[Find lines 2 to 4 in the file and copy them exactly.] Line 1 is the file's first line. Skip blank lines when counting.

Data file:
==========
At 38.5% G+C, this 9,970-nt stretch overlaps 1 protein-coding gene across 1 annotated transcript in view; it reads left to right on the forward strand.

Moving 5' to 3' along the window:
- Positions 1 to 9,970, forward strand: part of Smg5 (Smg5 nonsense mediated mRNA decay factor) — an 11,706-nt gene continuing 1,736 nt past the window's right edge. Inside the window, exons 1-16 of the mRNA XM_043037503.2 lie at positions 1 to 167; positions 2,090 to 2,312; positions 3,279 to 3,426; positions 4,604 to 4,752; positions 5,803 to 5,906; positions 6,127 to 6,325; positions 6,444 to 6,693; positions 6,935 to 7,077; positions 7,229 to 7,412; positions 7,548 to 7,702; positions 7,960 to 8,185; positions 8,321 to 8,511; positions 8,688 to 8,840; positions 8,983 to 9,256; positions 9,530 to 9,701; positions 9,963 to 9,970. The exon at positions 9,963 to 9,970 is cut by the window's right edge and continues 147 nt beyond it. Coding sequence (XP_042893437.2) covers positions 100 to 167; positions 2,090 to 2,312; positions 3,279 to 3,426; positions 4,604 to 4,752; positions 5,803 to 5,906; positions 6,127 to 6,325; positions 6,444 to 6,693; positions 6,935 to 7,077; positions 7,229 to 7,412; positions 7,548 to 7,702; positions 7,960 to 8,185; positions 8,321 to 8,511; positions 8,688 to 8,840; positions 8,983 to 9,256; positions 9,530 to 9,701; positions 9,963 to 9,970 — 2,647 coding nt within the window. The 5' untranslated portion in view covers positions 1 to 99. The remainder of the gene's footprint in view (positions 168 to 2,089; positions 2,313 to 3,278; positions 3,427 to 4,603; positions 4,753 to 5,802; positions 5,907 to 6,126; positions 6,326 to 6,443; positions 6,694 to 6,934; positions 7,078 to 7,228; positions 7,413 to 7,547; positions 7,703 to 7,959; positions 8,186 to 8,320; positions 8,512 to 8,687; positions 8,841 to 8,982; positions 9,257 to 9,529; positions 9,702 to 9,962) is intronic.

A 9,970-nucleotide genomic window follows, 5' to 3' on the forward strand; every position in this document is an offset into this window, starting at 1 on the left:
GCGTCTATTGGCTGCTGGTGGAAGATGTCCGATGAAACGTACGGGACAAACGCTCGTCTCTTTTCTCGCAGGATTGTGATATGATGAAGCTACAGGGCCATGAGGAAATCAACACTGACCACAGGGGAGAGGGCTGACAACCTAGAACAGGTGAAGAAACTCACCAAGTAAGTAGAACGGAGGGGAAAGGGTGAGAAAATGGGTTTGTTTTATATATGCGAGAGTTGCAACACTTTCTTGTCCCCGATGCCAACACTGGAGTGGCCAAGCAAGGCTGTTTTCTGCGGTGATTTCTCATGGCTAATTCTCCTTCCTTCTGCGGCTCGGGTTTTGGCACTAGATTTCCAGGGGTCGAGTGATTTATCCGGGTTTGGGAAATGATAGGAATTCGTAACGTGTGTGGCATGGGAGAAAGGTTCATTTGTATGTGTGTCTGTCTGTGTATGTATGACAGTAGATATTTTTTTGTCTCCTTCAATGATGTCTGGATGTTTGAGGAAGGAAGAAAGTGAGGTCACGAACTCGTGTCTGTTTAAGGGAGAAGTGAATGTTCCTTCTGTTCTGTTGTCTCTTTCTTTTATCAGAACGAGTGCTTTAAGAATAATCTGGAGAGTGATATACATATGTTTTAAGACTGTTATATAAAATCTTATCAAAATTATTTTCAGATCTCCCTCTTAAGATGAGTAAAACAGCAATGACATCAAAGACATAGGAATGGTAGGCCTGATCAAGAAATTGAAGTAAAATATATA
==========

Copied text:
Moving 5' to 3' along the window:
- Positions 1 to 9,970, forward strand: part of Smg5 (Smg5 nonsense mediated mRNA decay factor) — an 11,706-nt gene continuing 1,736 nt past the window's right edge. Inside the window, exons 1-16 of the mRNA XM_043037503.2 lie at positions 1 to 167; positions 2,090 to 2,312; positions 3,279 to 3,426; positions 4,604 to 4,752; positions 5,803 to 5,906; positions 6,127 to 6,325; positions 6,444 to 6,693; positions 6,935 to 7,077; positions 7,229 to 7,412; positions 7,548 to 7,702; positions 7,960 to 8,185; positions 8,321 to 8,511; positions 8,688 to 8,840; positions 8,983 to 9,256; positions 9,530 to 9,701; positions 9,963 to 9,970. The exon at positions 9,963 to 9,970 is cut by the window's right edge and continues 147 nt beyond it. Coding sequence (XP_042893437.2) covers positions 100 to 167; positions 2,090 to 2,312; positions 3,279 to 3,426; positions 4,604 to 4,752; positions 5,803 to 5,906; positions 6,127 to 6,325; positions 6,444 to 6,693; positions 6,935 to 7,077; positions 7,229 to 7,412; positions 7,548 to 7,702; positions 7,960 to 8,185; positions 8,321 to 8,511; positions 8,688 to 8,840; positions 8,983 to 9,256; positions 9,530 to 9,701; positions 9,963 to 9,970 — 2,647 coding nt within the window. The 5' untranslated portion in view covers positions 1 to 99. The remainder of the gene's footprint in view (positions 168 to 2,089; positions 2,313 to 3,278; positions 3,427 to 4,603; positions 4,753 to 5,802; positions 5,907 to 6,126; positions 6,326 to 6,443; positions 6,694 to 6,934; positions 7,078 to 7,228; positions 7,413 to 7,547; positions 7,703 to 7,959; positions 8,186 to 8,320; positions 8,512 to 8,687; positions 8,841 to 8,982; positions 9,257 to 9,529; positions 9,702 to 9,962) is intronic.

A 9,970-nucleotide genomic window follows, 5' to 3' on the forward strand; every position in this document is an offset into this window, starting at 1 on the left: